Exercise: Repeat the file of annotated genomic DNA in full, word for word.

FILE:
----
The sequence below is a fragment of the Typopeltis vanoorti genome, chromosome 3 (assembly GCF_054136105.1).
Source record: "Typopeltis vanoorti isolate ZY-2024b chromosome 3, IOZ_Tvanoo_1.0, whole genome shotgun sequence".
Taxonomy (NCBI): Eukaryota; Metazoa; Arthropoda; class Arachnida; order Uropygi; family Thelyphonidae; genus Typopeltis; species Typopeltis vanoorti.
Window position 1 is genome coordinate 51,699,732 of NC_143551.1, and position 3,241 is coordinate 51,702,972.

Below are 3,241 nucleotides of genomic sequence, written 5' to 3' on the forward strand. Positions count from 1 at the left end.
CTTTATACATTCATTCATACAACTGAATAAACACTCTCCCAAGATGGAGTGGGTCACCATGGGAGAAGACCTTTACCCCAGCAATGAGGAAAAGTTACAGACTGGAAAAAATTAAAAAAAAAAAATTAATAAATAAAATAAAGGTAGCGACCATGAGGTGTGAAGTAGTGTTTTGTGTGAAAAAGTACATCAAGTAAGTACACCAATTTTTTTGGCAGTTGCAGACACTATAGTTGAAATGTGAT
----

The sequence below is a fragment of the Typopeltis vanoorti genome, chromosome 3 (assembly GCF_054136105.1).
Source record: "Typopeltis vanoorti isolate ZY-2024b chromosome 3, IOZ_Tvanoo_1.0, whole genome shotgun sequence".
Taxonomy (NCBI): Eukaryota; Metazoa; Arthropoda; class Arachnida; order Uropygi; family Thelyphonidae; genus Typopeltis; species Typopeltis vanoorti.
Window position 1 is genome coordinate 51,699,732 of NC_143551.1, and position 3,241 is coordinate 51,702,972.

Below are 3,241 nucleotides of genomic sequence, written 5' to 3' on the forward strand. Positions count from 1 at the left end.
CTTTATACATTCATTCATACAACTGAATAAACACTCTCCCAAGATGGAGTGGGTCACCATGGGAGAAGACCTTTACCCCAGCAATGAGGAAAAGTTACAGACTGGAAAAAATTAAAAAAAAAAAATTAATAAATAAAATAAAGGTAGCGACCATGAGGTGTGAAGTAGTGTTTTGTGTGAAAAAGTACATCAAGTAAGTACACCAATTTTTTTGGCAGTTGCAGACACTATAGTTGAAATGTGAT